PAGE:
Top USAF official worried about Russian and Chinese warplanes

A Russian Sukhoi Su-24 attack aircraft makes a very-low altitude pass by the USS Donald Cook (DDG 75) April 12, 2016, in the Baltic Sea near Poland. Donald Cook, an Arleigh Burke-class guided-missile destroyer, forward deployed to Rota, Spain is conducting a routine patrol in the U.S. 6th Fleet area of operations in support of U.S. national security interests in Europe. U.S. NAVY 6TH FLEET PHOTO/RELEASED
General Herbert “Hawk” Carlisle
General Herbert “Hawk” Carlisle

Chinese and Russian aircraft have been behaving more aggressively toward US military aircraft and inching their patrols closer to the American West Coast, raising alarms with the US Air Force and Navy.

According to USA Today, USAF Air Combat Command head General Herbert “Hawk” Carlisle told USA Today that the US need to challenge Russian and Chinese air assets behaving aggressively in international airspace is an essential -albeit dangerous- affair.

“Our concern is a resurgent Russia and a very, very aggressive China,” Carlisle said.

With both countries intent on growing their territory – Russia in Eastern Europe and China in the Pacific- and enhancing their spheres of influence throughout the world, the US has taken note of their desires to send a clear message concerning American military supremacy around the globe.

“Their intent is to get us not to be there,” Carlisle said. “So that the influence in those international spaces is controlled only by them. My belief is that we cannot allow that to happen. We have to continue to operate legally in international airspace and international waterways. We have to continue to call them out when they are being aggressive and unsafe.”

A Russian Sukhoi Su-24 attack aircraft makes a very-low altitude pass by the USS Donald Cook (DDG 75) April 12, 2016, in the Baltic Sea near Poland. Donald Cook, an Arleigh Burke-class guided-missile destroyer, forward deployed to Rota, Spain is conducting a routine patrol in the U.S. 6th Fleet area of operations in support of U.S. national security interests in Europe. U.S. NAVY 6TH FLEET PHOTO/RELEASED
A Russian Sukhoi Su-24 attack aircraft makes a very-low altitude pass by the USS Donald Cook (DDG 75) April 12, 2016, in the Baltic Sea near Poland. Donald Cook, an Arleigh Burke-class guided-missile destroyer, forward deployed to Rota, Spain is conducting a routine patrol in the U.S. 6th Fleet area of operations in support of U.S. national security interests in Europe. U.S. NAVY 6TH FLEET PHOTO/RELEASED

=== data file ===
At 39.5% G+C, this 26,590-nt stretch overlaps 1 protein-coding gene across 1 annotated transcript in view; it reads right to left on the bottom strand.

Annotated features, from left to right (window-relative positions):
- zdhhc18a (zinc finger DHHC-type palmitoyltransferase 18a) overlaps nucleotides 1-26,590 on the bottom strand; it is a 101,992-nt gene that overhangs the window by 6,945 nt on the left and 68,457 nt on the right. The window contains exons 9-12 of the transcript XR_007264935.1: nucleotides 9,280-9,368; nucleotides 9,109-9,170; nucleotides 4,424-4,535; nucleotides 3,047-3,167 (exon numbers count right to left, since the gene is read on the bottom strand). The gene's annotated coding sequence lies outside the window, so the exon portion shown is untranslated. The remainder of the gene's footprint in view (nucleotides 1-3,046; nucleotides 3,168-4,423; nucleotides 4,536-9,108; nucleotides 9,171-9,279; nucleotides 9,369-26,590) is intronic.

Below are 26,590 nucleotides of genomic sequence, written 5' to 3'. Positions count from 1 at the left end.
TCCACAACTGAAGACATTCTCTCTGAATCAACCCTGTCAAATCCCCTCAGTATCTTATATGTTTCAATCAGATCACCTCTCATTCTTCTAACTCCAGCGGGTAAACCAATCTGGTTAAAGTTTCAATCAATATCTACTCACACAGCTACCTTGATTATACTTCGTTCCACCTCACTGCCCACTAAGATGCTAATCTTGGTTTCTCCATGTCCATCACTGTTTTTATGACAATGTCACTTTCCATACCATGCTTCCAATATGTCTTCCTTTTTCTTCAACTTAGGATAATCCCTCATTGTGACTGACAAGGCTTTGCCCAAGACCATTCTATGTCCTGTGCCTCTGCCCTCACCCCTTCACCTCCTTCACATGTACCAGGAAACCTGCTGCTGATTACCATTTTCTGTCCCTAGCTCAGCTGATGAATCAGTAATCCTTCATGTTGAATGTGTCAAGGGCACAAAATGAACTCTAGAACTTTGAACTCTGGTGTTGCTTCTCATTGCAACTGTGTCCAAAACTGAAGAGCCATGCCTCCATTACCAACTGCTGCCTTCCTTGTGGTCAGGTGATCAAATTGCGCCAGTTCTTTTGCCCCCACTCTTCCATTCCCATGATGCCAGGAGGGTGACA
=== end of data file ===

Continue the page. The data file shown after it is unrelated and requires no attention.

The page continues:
US military aircraft -whose crews are held to much more stringent procedures- find themselves narrowly avoiding collisions from aggressive Chinese and American pilots- often with dire consequences.

In 2001, a US maritime patrol plane was struck by a Chinese J-8 fighter, cutting the fighter in half and forcing the American plane crew to make an emergency landing in Hainan. The crew were held and detained by the chinese for 12 days before their release, with the American plane dismantled by the Chinese and returned to the US in boxes. Last week, Chinese pilots attempted fate once more by again buzzing patrol planes.

Russian fighter pilots have been conducting their own hazardous shenanigans, including buzzing within feet of American warships and performing barrel rolls over the top of American reconnaissance planes in the Black Sea region. In addition, Russian bombers -namely the Tu-95 Bear- have been flying closer and closer along the California coast, coming within 40 miles of the Golden State last summer.

“We have seen an increase,” Carlisle said. “All the way down to the California coast. The number and frequency has increased.”

Carlisle expects China to institute an Air Defense Identification Zone over a large portion of the South China Sea, as well as claiming more territories on artificial islands.

“Their expansion into the Paracels and the Spratleys is so they can declare it and then have the capability to enforce it, where they can do intercepts,” Carlisle said. “They are doing it outside of what could be consider the norms.”

The general also thinks that maintaining communication lines with China and Russia is the key to avoiding mishaps or potential confrontation.

“As they become more aggressive, you run the risk of miscalculation,” he said. “You don’t know where that’s going to lead, or end.”

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Author

  • Andy Wolf

    Andy Wolf is an Appalachian native who spent much of his youth and young adulthood overseas in search of combat, riches, and adventure- accruing decades of experience in military, corporate, first responder, journalistic and advisory roles. He resides in North Carolina's Blue Ridge Mountains with his K9 companion, Kiki.

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